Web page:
1. Your water profile was wrong for the style which has a negative effect on the flavor and feel of the beer either due to having too much minerality, too much acid, or a combination of both resulted in extracting a lot of tannins in the sparge.

2. It tastes like yeast because you have a lot of yeast in the bottles and they are kicking up from the bottle into your glass. Most of the yeast used in hazy beers are not great flocculators by design so they add to the hazy appearance. It's tough to bottle these beers and keep them young enough to not oxidize but conditioned enough that they don't taste like yeast starters.

If you have a lot of yeast floating around in the beer then they will act as nucleation points in the glass and drive carbonation out of solution. Instead of a tight dense head you'll get those big bubbles of CO2 escaping solution.

That's interesting. My water profile wasn't too fancy, again I started with bottled spring water and added 5g of Calcium Chloride and 1.5g of Gypsum. According to Brunwater I was at 120 Ca, 45 Sulfate and 169 Chloride. I used 3.5ml of Lactic Acid in the Mash (5 Gallons) for a Mash PH of 5.26 and 1.4ml in the Sparge (4.9 gallons) for a Sparge PH of 5.5. I did mess up and wound up putting 3.5ml or so into the Sparge water as well and had to dilute it with my filtered tap until it came back up to 5.5 on my PH meter.

#2 makes sense. If it tastes like yeast, it's probably yeast, haha. I'll keep it cold for a few more days and see if some of that settles out a bit. As mentioned, there's already a sizable yeast ring at the bottom of the bottles and I'm trying to keep that in the bottle when pouring.
 
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LazyIPA

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burnt/carmelized sugar can taste acidic....
that's why i add charchoalized barley to my dark beers.....





that's a mouth feel more sorta thing...you'd have to like swirl it around, see if you can become a human hydrometer and tell SG by your mouth senses...

and i'm hoping i'm not wasting your time with my responses....i'm a 'new brewer' too...i've been just getting by with what i make for 17 years, and only been here for the last three. amazing how much i've picked up just lurking in the serious threads....(edit: and i hope some of them are awake in the morning to chime in on this one :mug:)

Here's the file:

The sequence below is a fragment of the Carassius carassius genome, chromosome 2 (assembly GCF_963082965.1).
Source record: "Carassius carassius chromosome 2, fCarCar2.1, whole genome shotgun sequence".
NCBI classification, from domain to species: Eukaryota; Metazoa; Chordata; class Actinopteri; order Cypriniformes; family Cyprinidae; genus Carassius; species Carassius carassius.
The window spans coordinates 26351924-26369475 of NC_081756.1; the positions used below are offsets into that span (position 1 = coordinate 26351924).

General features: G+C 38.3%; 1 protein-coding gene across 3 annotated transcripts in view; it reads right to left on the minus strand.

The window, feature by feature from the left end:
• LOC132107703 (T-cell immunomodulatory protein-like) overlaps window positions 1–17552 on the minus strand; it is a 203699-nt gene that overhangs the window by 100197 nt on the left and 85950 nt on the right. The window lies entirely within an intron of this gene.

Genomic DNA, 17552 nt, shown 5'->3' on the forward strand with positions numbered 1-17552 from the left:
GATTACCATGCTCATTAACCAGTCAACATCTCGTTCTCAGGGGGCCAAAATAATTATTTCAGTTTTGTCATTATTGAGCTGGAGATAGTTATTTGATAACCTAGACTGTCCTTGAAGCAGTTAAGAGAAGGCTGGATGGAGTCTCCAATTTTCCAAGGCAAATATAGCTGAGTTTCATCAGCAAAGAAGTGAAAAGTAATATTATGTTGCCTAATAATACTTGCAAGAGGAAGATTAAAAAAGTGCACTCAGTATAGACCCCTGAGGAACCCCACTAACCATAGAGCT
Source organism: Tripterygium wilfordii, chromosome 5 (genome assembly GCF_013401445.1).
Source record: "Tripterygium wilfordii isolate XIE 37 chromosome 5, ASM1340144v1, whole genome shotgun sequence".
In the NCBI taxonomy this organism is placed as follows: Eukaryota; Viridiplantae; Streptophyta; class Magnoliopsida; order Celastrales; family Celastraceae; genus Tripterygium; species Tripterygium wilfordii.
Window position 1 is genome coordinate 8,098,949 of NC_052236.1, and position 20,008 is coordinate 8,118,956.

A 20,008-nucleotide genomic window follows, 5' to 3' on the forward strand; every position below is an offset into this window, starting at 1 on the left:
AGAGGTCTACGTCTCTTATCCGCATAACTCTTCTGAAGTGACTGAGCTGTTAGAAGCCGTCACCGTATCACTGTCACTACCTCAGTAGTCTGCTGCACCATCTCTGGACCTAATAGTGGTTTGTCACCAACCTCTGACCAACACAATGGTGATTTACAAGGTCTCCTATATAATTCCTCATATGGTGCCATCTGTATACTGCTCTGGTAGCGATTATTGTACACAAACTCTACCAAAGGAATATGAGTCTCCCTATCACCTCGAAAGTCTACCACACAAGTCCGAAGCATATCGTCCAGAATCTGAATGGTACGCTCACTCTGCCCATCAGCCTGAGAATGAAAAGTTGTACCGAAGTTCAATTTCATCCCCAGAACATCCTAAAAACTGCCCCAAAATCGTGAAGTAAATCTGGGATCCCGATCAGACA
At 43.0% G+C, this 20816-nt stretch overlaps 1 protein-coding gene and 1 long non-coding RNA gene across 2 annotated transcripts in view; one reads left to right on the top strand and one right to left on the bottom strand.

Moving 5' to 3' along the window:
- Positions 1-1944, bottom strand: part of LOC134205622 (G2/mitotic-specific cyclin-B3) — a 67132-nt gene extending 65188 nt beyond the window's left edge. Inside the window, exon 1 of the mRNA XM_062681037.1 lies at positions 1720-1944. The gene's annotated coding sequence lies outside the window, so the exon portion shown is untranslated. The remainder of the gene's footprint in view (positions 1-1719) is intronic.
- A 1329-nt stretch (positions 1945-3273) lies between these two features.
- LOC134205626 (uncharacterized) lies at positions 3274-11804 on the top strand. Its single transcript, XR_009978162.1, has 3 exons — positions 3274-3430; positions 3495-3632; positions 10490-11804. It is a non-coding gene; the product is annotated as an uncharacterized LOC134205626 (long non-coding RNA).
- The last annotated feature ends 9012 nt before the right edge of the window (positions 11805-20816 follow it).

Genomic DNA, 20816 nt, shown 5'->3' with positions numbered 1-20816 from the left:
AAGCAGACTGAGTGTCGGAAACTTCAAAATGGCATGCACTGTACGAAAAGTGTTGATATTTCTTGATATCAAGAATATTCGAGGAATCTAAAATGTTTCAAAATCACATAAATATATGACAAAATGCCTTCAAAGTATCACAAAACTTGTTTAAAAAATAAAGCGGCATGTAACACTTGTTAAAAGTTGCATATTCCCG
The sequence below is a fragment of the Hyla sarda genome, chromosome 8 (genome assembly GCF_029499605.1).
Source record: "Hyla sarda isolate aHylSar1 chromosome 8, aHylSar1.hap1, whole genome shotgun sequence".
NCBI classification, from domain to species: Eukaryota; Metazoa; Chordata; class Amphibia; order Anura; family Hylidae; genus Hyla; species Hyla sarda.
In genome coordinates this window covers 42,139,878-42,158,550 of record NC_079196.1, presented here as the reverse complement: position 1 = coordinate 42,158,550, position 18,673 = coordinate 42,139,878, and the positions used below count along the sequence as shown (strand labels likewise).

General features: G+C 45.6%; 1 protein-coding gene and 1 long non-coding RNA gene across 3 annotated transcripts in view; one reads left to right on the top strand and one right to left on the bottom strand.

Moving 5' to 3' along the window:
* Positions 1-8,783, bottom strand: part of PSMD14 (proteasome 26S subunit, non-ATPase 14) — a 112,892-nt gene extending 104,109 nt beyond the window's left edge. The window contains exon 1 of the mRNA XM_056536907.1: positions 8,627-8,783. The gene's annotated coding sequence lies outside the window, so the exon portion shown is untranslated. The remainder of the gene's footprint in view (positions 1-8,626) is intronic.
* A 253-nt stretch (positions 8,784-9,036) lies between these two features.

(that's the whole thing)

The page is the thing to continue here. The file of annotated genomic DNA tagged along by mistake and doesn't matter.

i'm still curious how much lactic acid you added though, i could google the taste threshhold then?

Not wasting time at all--the more the merrier! Should have been about 5-7ml or so of lactic acid that made it into the beer.
 

bracconiere

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Not wasting time at all--the more the merrier! Should have been about 5-7ml or so of lactic acid that made it into the beer.


this was interesting...

 
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LazyIPA

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this was interesting...


That was one heck of a thread and this is super interesting!

"Brulosophy added 19 ml of 88% Lactic Acid to a 5 gallon batch, and as a consequence they mashed it at pH 4.45, and did so side by side with an identical batch that did not get any added lactic acid, and was mashed at pH 5.30, and in the end a panel of blind taste testers could not distinguish between them."

On a slightly different topic, I saw somewhere that you should serve a Hazy IPA at 45-50 to be able to get the full flavor. I tend to drink my beers right out of the fridge at 37... I'm going to try an experiment tonight and let one sit out of the fridge for 30 minutes or so and then try it!
 
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LazyIPA

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So just a quick update, I cracked another one just now after two days in the fridge and the yeast taste is gone! Opening the cap gave the expected "pffft" sound, which I didn't get yesterday. Bubbles are smaller (but still not quite as small as I'd like) but it's actually pretty good now! Not sure if it's a variation bottle to bottle but the color is already a wee bit darker today, so I'll have to drink this batch quick. It's certainly not perfect but overall I'd say this batch was a (drinkable) success!